A case was filed today putting together two of my favorite things: copyright reform and the Prelinger Archives of ephemeral films hosted by Brewster Kahle’s Internet Archive. Kahle and Prelinger filed this complaint today seeking a declaratory judgment that the 1992 Berne Convention Implementation Act violates the First Amendment and that the BCIA, along with the 1998 Copyright Term Extension Act, violate the Progress Clause because they create an effectively infinite copyright term. The case is being handled by the Stanford Center for Internet and Society; their page on the case is here.
The BCIA automatically renewed the copyrights on all works published between 1964 and 1978. In 1978, the Copyright Act of 1976 came into force, extending the copyright term and eliminating the requirement that the copyright holder affirmatively renew his copyright after a specified period to keep his work from entering the public domain.
The real villain here is the elimination of formalities (registration, deposit, renewal, and notice) in the 1976 Copyright Act and the subsequent elimination of the requirement of renewal wrought by the BCIA. Formalities are efficient. Only the copyright holder knows how much the copyright is worth to him; it would be costly for anyone else to find out, but he already knows. He’s the least cost information provider. Nobody knows how much it’s worth to society for the work to enter the public domain. If the public value of the copyright is greater than the private value of the copyright, the work should — in an efficient system — enter the public domain. So we impose a very small cost on the copyright holder, to test whether the copyright is worth anything to him. If he pays the very small cost, we’ve figured out that the copyright is still worth something to him, and he gets to keep it. If he doesn’t pay the small cost, he’s told us that the copyright isn’t worth anything to him, and the work enters the public domain. The renewal requirement was a very simple, very effective solution to an information problem.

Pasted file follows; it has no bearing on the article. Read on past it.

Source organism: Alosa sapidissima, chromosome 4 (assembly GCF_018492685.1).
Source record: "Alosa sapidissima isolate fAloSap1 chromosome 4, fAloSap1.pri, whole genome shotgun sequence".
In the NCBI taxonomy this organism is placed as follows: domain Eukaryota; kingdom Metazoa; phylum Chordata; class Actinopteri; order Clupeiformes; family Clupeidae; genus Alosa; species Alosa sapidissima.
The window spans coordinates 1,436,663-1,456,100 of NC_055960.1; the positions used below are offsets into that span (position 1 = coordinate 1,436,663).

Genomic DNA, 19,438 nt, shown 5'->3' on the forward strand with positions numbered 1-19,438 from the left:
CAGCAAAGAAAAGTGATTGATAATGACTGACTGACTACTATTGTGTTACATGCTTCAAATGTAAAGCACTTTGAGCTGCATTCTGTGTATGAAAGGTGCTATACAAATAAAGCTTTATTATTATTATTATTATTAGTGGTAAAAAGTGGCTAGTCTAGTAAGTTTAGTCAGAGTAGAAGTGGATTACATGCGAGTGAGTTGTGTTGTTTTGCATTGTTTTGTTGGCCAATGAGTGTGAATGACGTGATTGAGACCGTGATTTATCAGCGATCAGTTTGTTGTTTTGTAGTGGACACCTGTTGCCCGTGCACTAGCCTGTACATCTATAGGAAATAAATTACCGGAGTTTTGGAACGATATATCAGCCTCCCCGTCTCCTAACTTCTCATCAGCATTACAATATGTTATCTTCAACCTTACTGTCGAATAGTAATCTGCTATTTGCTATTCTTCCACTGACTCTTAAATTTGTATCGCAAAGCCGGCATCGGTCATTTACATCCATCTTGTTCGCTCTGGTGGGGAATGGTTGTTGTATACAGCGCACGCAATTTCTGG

Without a renewal requirement (or with automatic renewals under the BCIA), a large cost is imposed on the public in order to eliminate a small cost to copyright holders. Works that have no commercial value stay locked up for decades. Worse yet, since the elimination of the requirement of registration, there’s no way for a prospective user of such a work to find out who owns the copyright, so that they can go ask permission. The only options are to refrain from transforming the old work into a new one or to go ahead and risk a lawsuit.
This is basically the plaintiffs’ argument — that this change is so unnecessarily restrictive of speech that it violates the First Amendment, and that these long terms don’t really promote progress, as the Constitution requires. The Eldred decision implied that some level of heightened scrutiny was required when the “traditional contours” of copyright law are modified by Congress. The plaintiffs argue that because renewal is part of the traditional American copyright regime, the automatic renewal provision of the BCIA is subject to heightened scrutiny.
I hope that the plaintiffs prevail; Brewster Kahle and Rick Prelinger are doing important work to preserve works that would otherwise be forgotten. However, even in the best case, if the Court finds that the BCIA is a content-neutral regulation of speech subject to intermediate scrutiny, it’s pretty likely that they’ll decide that harmonization with other Berne Convention countries with regard to existing works is an important government interest and that the automatic renewal provision is substantially related to that objective, especially given the deference shown to Congress in Eldred.
But, it would be nice if they won. The BCIA is unnecessary, inefficient, and unwise.